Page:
Katsa is a young woman who lives at the court of her uncle, the ruler of the Middluns, one of the Seven Kingdoms. She is Graced, which means she possesses a talent at which she is especially gifted. Such talents can be mundane (such as exceptional skill at fishing) or politically useful, and those who have useful talents are sent to their king, to be put to use. Gracelings have eyes of two different colors, which makes them immediately recognizable to others. Katsa is an incredible fighter, and when she accidentally kills a man (who has accosted her), her uncle decides to put her to use as an enforcer, threatening and punishing those who do not follows his rules.
Katsa feels like a thug, and she begins to hate herself as much as she hates what her uncle forces her to do. She gathers her friends, though, and forms a sort of underground resistance that enables her to do positive things with her abilities. As the book opens, we find her on a mission to rescue someone who's been kidnapped, and on that mission she meets Po, a man who has a Grace to rival her own.
The two become friends, after a period of adjustment for Katsa, who is a prickly person and doesn't allow people to get very close to her. There's just something about him that gets past her defenses and makes her look at the world - and herself - in a different light. She and Po travel forth to investigate something that turns out to be a threat to all the Seven Kingdoms, and they come up against a foe so twisted and cunning that it seems impossible that they could begin to find a way to foil his plans.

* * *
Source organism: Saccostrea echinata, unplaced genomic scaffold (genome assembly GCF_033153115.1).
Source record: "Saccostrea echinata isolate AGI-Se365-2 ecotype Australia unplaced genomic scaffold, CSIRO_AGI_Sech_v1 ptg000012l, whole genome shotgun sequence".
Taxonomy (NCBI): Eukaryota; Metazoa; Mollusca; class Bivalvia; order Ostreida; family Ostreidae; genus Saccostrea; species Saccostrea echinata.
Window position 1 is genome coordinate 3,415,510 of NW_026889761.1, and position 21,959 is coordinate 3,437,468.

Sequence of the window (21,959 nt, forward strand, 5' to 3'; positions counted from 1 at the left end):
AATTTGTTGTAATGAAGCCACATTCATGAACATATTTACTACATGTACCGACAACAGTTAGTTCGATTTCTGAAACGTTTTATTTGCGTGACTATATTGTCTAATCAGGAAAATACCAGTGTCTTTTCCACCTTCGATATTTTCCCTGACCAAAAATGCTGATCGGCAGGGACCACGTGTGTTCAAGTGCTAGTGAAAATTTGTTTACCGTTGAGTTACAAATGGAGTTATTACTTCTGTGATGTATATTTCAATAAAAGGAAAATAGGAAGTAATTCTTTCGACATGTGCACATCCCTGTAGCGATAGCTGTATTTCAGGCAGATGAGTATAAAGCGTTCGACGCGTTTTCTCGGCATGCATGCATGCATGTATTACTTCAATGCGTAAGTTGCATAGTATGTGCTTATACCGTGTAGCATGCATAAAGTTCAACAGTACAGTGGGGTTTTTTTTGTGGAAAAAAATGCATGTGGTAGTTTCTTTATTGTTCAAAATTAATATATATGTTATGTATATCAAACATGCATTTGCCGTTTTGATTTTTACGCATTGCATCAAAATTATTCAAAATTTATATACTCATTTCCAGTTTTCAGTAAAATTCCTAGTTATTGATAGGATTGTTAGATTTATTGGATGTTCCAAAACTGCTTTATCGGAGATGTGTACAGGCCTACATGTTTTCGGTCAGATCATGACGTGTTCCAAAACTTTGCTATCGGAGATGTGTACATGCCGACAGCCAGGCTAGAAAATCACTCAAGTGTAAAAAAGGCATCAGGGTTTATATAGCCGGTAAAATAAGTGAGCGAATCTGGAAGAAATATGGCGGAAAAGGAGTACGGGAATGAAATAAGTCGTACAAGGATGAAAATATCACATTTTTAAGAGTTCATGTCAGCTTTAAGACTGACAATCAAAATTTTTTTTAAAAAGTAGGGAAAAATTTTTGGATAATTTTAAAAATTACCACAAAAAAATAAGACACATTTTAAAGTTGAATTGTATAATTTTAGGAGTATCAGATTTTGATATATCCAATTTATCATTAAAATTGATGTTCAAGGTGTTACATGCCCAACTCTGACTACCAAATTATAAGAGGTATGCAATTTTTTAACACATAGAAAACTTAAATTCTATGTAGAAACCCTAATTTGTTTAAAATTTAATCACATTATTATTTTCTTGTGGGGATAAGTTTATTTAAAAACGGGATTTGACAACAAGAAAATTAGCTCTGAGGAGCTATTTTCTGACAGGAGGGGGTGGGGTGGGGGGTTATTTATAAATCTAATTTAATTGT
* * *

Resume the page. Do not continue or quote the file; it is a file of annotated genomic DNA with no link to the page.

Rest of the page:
I loved this book from the first chapter. Katsa is a likable, admirable heroine - strong and kind, stubborn and intelligent, but because she is an orphan brought up as a feared outsider forced to act as a thug for her borderline psychotic uncle, she has a few self-esteem issues to sort out. The characters shine in this book, and the way in which Katsa's relationship with Po unfolds is utterly delightful. The fantasy world is a fairly generic one, but the intriguing magic, well-developed characters and the taut pacing combine in a skillfully told story that turned out to be one of my favorite books of 2008. Fans of Tamora Pierce are sure to adore this book, which is apparently the first book in a series. While it has a satisfying, conclusive ending, there is no doubt that I will be ready to hear more about the adventures of Katsa, Po, and their comrades in the Seven Kingdoms.
Graceling by Kristin Cashore (Harcourt Books, 2008)
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Beyond Books: "Katsa is a strong heroine with a good head on her shoulders. She was very likable and fun to read. Her struggles seemed real and not superficial and one of the things I really liked was that she was concerned about the other girls she would meet."
Bookshelves of Doom: "In short, I adored it. It's an adventure story with spot-on character development, a super-duper romantic love story (that yes, made me cry), a survival story with lots of political intrigue and yeah, there's more."
Jen Robinson's Book Page: "Graceling has it all: an interesting premise, an action-packed, conflict-filled plot, characters and settings that feel real, and fluid, descriptive prose. I can't wait for the second book!